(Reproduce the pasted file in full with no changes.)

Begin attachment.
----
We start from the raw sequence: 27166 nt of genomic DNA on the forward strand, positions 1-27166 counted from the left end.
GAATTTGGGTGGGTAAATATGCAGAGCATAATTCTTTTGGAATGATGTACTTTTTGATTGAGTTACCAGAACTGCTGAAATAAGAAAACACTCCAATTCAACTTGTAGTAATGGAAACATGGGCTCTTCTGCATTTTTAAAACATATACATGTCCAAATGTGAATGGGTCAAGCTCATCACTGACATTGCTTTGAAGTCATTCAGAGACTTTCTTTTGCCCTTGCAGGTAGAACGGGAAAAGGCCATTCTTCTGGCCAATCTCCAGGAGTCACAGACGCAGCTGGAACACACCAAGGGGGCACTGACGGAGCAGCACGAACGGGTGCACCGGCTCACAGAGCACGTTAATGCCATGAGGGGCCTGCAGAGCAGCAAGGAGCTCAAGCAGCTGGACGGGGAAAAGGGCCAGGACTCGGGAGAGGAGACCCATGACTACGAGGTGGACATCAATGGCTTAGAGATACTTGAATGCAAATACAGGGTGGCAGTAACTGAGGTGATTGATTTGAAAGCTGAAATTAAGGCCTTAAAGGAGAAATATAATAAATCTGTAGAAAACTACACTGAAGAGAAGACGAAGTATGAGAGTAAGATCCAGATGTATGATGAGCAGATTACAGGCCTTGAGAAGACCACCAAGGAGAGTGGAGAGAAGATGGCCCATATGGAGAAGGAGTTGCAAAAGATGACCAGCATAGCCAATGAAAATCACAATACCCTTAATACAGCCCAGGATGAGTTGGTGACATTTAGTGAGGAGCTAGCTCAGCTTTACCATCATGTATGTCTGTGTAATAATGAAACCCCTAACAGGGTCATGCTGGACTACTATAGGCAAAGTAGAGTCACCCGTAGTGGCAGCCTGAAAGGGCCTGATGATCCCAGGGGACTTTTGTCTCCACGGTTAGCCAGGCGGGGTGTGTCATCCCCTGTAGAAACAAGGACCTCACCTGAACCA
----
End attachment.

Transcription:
We start from the raw sequence: 27166 nt of genomic DNA on the forward strand, positions 1-27166 counted from the left end.
GAATTTGGGTGGGTAAATATGCAGAGCATAATTCTTTTGGAATGATGTACTTTTTGATTGAGTTACCAGAACTGCTGAAATAAGAAAACACTCCAATTCAACTTGTAGTAATGGAAACATGGGCTCTTCTGCATTTTTAAAACATATACATGTCCAAATGTGAATGGGTCAAGCTCATCACTGACATTGCTTTGAAGTCATTCAGAGACTTTCTTTTGCCCTTGCAGGTAGAACGGGAAAAGGCCATTCTTCTGGCCAATCTCCAGGAGTCACAGACGCAGCTGGAACACACCAAGGGGGCACTGACGGAGCAGCACGAACGGGTGCACCGGCTCACAGAGCACGTTAATGCCATGAGGGGCCTGCAGAGCAGCAAGGAGCTCAAGCAGCTGGACGGGGAAAAGGGCCAGGACTCGGGAGAGGAGACCCATGACTACGAGGTGGACATCAATGGCTTAGAGATACTTGAATGCAAATACAGGGTGGCAGTAACTGAGGTGATTGATTTGAAAGCTGAAATTAAGGCCTTAAAGGAGAAATATAATAAATCTGTAGAAAACTACACTGAAGAGAAGACGAAGTATGAGAGTAAGATCCAGATGTATGATGAGCAGATTACAGGCCTTGAGAAGACCACCAAGGAGAGTGGAGAGAAGATGGCCCATATGGAGAAGGAGTTGCAAAAGATGACCAGCATAGCCAATGAAAATCACAATACCCTTAATACAGCCCAGGATGAGTTGGTGACATTTAGTGAGGAGCTAGCTCAGCTTTACCATCATGTATGTCTGTGTAATAATGAAACCCCTAACAGGGTCATGCTGGACTACTATAGGCAAAGTAGAGTCACCCGTAGTGGCAGCCTGAAAGGGCCTGATGATCCCAGGGGACTTTTGTCTCCACGGTTAGCCAGGCGGGGTGTGTCATCCCCTGTAGAAACAAGGACCTCACCTGAACCA